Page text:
There it was, buried under a layer of dirt “in barren wastelands” high in the middle of Antarctica. An “incredibly mountainous and remote and . . . quite hideous region, really”, Pease said, though it was sounding pretty good to me. The world dissolved into a single, depthless tone. Then Pease mentioned the surprising fizzing of this ancient ice – trapped air bubbles whooshing as they melt. Which is perhaps the thing you least expect about ice regions and ice caps and glaciers: the cacophony. Thuds and moans. Air that folds and refolds like the waving of gigantic flags. Iced water sleeping-dragonishly slurping and turning.

On Friday Greenpeace posted a video of the pianist Ludovico Einaudi giving a haunting performance on a floating platform to mark an imminent meeting of the OSPAR Commission, as it decided on a proposal to safeguard 10 per cent of the Arctic Ocean. Einaudi looked occasionally stunned by the groaning around him. A passing glacier popped and boomed like the armies of Mordor, ice calving from its side, causing mini-tsunamis. When last year I spent some time at the remote Eqi Glacier in Greenland, close to the ice cap, local people certainly spoke of the ice as if it were living: “It’s quiet today,” delivered as though gazing at the fractious contents of a Moses basket.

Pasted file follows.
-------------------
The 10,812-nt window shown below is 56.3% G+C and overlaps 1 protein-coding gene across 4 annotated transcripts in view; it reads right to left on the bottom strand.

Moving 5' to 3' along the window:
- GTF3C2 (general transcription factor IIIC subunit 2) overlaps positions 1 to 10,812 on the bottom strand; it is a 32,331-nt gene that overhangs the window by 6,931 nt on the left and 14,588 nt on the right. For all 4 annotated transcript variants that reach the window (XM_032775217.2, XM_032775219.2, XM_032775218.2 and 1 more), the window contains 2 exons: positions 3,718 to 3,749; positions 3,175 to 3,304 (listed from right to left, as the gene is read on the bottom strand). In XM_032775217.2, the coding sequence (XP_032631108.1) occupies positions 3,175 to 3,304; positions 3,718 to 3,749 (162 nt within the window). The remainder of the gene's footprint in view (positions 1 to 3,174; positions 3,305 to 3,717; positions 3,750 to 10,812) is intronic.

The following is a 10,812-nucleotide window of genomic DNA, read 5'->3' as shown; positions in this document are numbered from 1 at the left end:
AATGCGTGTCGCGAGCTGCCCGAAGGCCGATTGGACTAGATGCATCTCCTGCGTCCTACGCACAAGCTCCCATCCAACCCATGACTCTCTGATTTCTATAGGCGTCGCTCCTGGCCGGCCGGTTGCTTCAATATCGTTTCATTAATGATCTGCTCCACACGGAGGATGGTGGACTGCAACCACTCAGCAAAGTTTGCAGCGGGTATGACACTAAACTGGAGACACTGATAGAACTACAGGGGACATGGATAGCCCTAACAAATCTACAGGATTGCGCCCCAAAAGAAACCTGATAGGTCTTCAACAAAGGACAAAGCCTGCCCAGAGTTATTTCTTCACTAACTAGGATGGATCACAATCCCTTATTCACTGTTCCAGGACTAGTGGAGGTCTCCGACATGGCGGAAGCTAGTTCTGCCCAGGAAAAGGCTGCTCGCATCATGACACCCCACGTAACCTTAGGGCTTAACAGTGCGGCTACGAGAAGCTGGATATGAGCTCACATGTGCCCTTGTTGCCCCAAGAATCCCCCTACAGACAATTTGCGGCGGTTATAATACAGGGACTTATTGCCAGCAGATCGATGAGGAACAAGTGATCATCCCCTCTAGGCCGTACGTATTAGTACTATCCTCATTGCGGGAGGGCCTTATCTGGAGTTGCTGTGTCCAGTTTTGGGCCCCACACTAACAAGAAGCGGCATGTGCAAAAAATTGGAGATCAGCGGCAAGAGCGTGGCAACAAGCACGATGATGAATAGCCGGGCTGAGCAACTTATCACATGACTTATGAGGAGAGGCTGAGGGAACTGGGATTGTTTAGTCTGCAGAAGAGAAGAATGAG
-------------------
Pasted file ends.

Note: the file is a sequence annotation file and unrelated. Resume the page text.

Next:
“This huge cake of ice, basically flat”, Putkonen said, perhaps longing for a moment of deep-space silence, for peaceful detachment. He wasn’t the only one being forced to reappraise a landscape very differently.

Antonia Quirke is an author and journalist. She is a presenter on The Film Programme and Pick of the Week (Radio 4) and Film 2015 and The One Show (BBC 1). She writes a column on radio for the New Statesman.

This article first appeared in the 30 June 2016 issue of the New Statesman, The Brexit lies